How good is our indoor environment?

We spend 90 per cent of our time indoors. We can both exercise and shop without taking a step outdoors and the indoor trend is on the increase, despite the fact that we have little understanding of the air we are breathing.
“The health effects may not be detected for a number of years”, says LTH researcher Aneta Wierzbicka, who is coordinating an interdisciplinary theme at the Pufendorf Institute.

Aneta Wierzbicka,

LTH researcher Aneta Wierzbicka is coordinating an interdisciplinary theme at the Pufendorf Institute.

A lot of research has been conducted to enable the construction of healthy, well-ventilated houses. Yet the reports keep coming. Perhaps the most common occurrence is illness among staff and pupils at nurseries and schools caused by mould, but there are also other factors that affect health that we do not really understand, according to Aneta Wierzbicka. She is coordinating the Pufendorf theme on Healthy Indoor Environments that started in the autumn.

“I realised that a holistic approach was needed in order to make progress and improve the indoor environment, so I took the initiative for the theme and found enthusiastic and dedicated colleagues to collaborate with”, explains Aneta Wierzbicka.

She now leads one of the projects within the theme, alongside Birgitta Nordquist and Yujing Li from LTH and Emilie Stroh from the Faculty of Medicine. The four are relatively young and have reached roughly the same point in their careers.

In total, 13 researchers from around 10 disciplines are working within the theme, says Aneta Wierzbicka.

“Those of us who are engineers are good at measuring things – I measure particles in different environments and in the aerosol chamber at the Design Centre at LTH. There’s nothing wrong with that – particles are fascinating! – but the results do not give the full picture if you want to understand what makes a good indoor environment.”

Meeting researchers from fields such as psychology, environmental psychology, behavioural science, interactive design, audiovisual design, and sustainable construction has been an eye-opener, she says.

“Each individual has a unique sensitivity and unique needs. Not only air quality but also things like light, sound and expectations play a part.”

She has been inspired by her colleagues and their knowledge of the placebo and nocebo effects, i.e. how expectations influence experiences and reactions. The same applies to systemic thinking and universal design, which are about building houses that work for everyone over a long time and understanding what factors play a role.

“A good indoor environment is about people, their health and their needs.”

The Lund researchers have left their comfort zones, i.e. their own subjects, and have got to know one another across disciplinary boundaries. They do not compete, but rather appreciate each other’s expertise and have learnt a lot. It is an advantage that a number of them had previous experience of interdisciplinary work, continues Aneta Wierzbicka.

Since the theme got underway in the autumn, they have organised workshops and attended national conferences. They have established networks with colleagues around the country and also with municipalities, the building industry and users. The next step will be to apply for research grants spanning several years for the project ideas that have taken shape.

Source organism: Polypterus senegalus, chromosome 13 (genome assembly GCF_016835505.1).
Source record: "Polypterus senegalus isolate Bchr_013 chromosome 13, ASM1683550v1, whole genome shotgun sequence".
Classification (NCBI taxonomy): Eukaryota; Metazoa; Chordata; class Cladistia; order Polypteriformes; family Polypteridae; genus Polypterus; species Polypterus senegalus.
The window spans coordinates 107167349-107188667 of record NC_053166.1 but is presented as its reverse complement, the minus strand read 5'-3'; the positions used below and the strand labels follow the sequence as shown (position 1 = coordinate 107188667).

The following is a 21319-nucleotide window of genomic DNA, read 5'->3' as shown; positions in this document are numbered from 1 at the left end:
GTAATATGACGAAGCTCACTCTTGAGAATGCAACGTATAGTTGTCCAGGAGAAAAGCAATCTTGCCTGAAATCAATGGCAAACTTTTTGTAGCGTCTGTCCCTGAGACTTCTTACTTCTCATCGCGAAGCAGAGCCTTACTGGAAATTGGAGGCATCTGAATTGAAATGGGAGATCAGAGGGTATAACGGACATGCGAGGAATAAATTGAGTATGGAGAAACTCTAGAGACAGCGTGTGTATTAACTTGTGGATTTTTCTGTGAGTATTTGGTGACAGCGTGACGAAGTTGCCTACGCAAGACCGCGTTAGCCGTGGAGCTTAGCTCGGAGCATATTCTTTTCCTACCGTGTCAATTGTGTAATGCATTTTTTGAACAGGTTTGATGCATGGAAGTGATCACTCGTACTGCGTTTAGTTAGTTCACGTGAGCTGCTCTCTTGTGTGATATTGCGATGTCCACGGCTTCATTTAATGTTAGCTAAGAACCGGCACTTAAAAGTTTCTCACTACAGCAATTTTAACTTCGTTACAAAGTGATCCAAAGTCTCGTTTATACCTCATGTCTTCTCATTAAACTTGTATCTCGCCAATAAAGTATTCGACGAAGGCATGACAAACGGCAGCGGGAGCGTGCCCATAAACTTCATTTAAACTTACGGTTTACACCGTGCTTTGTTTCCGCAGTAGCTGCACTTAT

One group wants to find practical ways to encourage people to use ventilation systems in their homes and workplaces by studying the interaction and balance between good ventilation and how people deal with it.

“Many people experience draughts from the ventilation system or problems with noisy fans. Could new digital technology be used to provide simple feedback that increases users’ acceptance of the fans – for example a temporarily raised noise level when the air is worse and a simple smiley face to indicate that air quality is now OK? It is also important to encourage manufacturers to develop quieter fans.”

Another project aims to improve collaboration between researchers, construction workers and users. There is a major gulf to bridge here. Finances are still the primary factor controlling construction, not research findings on risk-free materials or the best methods of construction.

“There are a lot of thick manuals floating around that no one reads or follows properly, with regard to both how to build and how to maintain buildings and ventilation systems.”

Air quality in nurseries, which is still not regulated, and its impact on children’s health is another project in the planning stages. And one group wants to study how to go about renovating 1960s million programme districts. This involves meeting people’s needs and expectations and establishing ventilation that ensures good health for residents and saves energy.

“What should we do? Opening windows to air a room is not a good idea from the point of view of saving energy, but people want to be able to do it and to have control over it. In most places in Sweden, airing rooms is good for our health, but this is definitely not the case in a polluted metropolis like Beijing. Moreover, pollution does not always come from outside – ventilation systems also purify indoor air by removing gases and particles from cooking, candles or materials that we bring into the home, such as furniture, cleaning products and clothes”, says Aneta Wierzbicka.

Text: Britta Collberg

Photo: Gunnar Menander